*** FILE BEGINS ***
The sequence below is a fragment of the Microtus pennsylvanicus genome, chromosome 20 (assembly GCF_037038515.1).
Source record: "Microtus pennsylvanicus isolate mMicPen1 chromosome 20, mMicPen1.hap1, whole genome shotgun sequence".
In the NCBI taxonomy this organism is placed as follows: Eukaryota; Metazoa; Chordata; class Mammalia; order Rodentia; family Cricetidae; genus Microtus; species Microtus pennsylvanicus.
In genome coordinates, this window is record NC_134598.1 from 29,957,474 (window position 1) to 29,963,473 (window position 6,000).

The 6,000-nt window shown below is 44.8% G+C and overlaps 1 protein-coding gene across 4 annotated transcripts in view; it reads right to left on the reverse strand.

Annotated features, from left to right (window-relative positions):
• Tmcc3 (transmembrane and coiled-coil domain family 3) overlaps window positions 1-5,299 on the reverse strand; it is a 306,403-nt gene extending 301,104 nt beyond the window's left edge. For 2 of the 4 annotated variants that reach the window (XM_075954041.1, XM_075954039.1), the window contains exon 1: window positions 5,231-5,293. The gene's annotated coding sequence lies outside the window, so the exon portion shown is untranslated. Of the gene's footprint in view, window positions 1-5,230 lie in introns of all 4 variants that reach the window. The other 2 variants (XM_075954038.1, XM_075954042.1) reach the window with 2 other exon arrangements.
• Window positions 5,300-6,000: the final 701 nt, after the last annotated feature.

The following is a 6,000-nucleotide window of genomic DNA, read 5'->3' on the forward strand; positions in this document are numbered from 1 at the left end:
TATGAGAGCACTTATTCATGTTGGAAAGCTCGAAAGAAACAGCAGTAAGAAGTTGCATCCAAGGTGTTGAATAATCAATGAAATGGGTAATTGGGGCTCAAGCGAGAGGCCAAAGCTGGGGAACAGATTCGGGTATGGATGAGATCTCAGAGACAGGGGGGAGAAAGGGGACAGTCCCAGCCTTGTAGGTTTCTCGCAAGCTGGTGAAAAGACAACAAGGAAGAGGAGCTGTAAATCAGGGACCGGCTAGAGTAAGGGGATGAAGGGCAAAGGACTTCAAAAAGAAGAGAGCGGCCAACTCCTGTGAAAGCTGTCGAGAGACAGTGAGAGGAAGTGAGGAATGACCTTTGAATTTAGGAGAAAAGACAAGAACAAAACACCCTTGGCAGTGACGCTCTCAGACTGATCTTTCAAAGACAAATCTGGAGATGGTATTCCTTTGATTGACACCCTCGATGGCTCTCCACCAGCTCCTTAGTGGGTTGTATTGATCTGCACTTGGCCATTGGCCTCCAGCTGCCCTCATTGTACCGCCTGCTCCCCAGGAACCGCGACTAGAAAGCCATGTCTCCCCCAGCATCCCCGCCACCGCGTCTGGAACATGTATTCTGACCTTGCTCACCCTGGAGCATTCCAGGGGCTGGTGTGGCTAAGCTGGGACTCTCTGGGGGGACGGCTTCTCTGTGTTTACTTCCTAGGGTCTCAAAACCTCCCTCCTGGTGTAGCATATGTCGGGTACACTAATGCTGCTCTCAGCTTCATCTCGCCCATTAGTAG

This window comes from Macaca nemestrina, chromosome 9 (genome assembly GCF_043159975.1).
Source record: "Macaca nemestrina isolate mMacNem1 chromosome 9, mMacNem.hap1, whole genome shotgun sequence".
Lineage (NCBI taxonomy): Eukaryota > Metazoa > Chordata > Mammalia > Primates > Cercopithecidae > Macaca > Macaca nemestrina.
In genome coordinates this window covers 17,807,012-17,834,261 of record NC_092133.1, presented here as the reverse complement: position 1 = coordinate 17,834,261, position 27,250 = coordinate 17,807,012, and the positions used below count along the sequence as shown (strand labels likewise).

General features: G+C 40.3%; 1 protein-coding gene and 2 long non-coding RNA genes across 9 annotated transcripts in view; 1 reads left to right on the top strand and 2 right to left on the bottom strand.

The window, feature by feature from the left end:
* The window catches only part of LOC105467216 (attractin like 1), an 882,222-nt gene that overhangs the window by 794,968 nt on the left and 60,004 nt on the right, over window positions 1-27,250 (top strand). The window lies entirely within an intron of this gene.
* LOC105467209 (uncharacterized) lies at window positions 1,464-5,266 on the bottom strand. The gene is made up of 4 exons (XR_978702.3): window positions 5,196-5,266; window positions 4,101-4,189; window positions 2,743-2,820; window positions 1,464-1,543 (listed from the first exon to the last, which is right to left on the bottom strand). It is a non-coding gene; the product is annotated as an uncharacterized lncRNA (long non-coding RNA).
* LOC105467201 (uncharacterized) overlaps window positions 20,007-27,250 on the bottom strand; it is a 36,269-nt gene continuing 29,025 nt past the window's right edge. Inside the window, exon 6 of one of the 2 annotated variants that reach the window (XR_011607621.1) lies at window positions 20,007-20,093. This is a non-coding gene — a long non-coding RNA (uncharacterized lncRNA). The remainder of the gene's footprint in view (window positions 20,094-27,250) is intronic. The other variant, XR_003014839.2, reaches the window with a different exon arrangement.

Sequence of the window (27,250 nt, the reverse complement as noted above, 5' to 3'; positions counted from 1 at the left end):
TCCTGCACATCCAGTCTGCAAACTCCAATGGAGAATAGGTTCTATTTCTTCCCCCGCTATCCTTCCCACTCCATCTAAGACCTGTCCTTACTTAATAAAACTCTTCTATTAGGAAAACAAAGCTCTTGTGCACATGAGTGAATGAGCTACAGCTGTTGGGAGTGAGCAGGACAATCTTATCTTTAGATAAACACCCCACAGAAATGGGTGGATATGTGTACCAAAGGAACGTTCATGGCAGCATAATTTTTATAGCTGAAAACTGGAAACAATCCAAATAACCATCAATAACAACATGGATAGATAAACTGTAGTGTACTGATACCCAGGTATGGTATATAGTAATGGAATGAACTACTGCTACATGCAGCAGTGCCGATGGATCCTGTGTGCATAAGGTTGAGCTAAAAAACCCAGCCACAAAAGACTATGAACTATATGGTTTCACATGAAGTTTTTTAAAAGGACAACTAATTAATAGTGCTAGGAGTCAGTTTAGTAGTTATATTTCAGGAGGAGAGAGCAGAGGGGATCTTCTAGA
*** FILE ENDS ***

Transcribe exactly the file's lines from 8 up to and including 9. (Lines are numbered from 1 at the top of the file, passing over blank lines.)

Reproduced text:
• Window positions 5,300-6,000: the final 701 nt, after the last annotated feature.

The following is a 6,000-nucleotide window of genomic DNA, read 5'->3' on the forward strand; positions in this document are numbered from 1 at the left end: